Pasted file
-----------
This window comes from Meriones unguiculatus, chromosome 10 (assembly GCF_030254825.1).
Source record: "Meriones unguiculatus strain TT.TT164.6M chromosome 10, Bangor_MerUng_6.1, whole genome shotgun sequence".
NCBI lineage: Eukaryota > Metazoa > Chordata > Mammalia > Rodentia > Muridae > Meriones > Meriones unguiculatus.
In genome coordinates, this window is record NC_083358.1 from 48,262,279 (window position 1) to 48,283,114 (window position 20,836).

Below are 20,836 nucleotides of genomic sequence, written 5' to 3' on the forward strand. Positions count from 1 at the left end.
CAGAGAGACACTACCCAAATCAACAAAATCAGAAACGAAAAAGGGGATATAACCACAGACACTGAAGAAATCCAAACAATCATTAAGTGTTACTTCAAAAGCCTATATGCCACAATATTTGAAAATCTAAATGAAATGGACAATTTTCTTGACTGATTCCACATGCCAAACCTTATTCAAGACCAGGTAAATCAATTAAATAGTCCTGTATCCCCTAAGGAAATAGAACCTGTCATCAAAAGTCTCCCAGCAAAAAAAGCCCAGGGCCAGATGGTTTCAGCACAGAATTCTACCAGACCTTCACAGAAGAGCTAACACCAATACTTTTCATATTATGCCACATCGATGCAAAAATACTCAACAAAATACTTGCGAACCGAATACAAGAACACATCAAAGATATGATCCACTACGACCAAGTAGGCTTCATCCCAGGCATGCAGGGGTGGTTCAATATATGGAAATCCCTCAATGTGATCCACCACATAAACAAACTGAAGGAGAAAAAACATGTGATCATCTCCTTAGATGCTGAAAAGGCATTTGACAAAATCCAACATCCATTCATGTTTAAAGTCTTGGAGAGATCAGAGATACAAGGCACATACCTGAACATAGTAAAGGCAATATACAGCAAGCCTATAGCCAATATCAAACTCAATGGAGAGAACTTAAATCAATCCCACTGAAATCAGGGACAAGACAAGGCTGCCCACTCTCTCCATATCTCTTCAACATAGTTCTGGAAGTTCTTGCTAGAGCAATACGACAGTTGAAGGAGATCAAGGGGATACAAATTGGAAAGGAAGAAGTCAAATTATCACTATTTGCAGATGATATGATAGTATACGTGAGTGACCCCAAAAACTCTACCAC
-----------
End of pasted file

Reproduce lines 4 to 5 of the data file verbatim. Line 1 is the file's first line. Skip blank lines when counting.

In genome coordinates, this window is record NC_083358.1 from 48,262,279 (window position 1) to 48,283,114 (window position 20,836).

Below are 20,836 nucleotides of genomic sequence, written 5' to 3' on the forward strand. Positions count from 1 at the left end.